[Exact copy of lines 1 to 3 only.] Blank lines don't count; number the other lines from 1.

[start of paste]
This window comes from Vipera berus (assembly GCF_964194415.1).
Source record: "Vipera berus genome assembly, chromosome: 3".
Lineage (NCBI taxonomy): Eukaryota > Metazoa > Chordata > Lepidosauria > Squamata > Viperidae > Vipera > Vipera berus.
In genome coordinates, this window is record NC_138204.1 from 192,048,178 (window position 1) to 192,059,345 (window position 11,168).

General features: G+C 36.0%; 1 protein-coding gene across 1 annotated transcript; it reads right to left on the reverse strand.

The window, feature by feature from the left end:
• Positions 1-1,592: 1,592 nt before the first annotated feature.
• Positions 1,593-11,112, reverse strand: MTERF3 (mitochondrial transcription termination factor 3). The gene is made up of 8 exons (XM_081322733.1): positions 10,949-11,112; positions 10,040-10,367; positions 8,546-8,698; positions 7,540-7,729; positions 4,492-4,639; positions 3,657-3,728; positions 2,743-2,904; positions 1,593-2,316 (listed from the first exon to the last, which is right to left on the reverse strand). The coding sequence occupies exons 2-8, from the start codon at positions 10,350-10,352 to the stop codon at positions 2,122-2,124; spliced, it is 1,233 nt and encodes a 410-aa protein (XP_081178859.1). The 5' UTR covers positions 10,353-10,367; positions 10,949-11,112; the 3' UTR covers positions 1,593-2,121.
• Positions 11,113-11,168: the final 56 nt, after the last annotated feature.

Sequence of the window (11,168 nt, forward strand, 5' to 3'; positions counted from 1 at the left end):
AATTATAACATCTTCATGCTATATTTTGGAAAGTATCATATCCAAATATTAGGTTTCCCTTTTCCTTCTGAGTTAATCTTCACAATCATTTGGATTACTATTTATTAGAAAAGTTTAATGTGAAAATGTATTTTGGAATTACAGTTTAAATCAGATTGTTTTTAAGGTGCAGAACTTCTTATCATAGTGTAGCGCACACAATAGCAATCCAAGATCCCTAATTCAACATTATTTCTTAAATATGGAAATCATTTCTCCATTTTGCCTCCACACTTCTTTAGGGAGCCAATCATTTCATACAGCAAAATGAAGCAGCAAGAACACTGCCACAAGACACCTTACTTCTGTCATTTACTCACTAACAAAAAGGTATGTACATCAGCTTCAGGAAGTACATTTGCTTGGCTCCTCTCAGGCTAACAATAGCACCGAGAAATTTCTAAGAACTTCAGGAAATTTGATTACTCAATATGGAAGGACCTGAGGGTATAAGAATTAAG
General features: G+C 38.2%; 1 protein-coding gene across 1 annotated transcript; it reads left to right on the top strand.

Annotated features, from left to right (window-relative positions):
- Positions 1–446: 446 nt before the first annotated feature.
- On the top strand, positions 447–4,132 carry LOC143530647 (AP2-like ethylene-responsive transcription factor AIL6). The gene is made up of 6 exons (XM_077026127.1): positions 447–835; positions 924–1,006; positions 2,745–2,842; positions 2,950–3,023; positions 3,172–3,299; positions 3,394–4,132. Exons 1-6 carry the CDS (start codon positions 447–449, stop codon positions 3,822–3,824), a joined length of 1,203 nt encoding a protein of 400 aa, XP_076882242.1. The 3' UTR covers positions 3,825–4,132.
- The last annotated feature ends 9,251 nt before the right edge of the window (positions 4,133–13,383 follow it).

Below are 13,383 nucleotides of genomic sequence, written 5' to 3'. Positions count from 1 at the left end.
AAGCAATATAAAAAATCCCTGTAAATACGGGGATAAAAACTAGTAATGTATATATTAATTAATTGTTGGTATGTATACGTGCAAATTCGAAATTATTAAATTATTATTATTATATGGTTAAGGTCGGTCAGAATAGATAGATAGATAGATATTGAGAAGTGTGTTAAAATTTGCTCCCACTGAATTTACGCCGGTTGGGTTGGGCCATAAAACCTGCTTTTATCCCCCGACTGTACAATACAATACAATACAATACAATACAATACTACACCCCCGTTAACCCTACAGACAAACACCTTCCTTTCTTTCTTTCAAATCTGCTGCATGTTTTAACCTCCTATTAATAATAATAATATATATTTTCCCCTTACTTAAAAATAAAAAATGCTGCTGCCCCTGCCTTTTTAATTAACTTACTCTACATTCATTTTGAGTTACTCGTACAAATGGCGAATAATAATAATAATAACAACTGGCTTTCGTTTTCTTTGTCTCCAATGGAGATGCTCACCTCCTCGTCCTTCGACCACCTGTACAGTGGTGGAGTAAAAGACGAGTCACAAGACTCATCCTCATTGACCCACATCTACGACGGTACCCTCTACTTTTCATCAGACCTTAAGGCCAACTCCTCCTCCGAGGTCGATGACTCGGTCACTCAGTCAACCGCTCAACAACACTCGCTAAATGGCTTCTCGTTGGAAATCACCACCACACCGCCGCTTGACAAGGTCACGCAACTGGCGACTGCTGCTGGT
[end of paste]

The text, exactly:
This window comes from Vipera berus (assembly GCF_964194415.1).
Source record: "Vipera berus genome assembly, chromosome: 3".
Lineage (NCBI taxonomy): Eukaryota > Metazoa > Chordata > Lepidosauria > Squamata > Viperidae > Vipera > Vipera berus.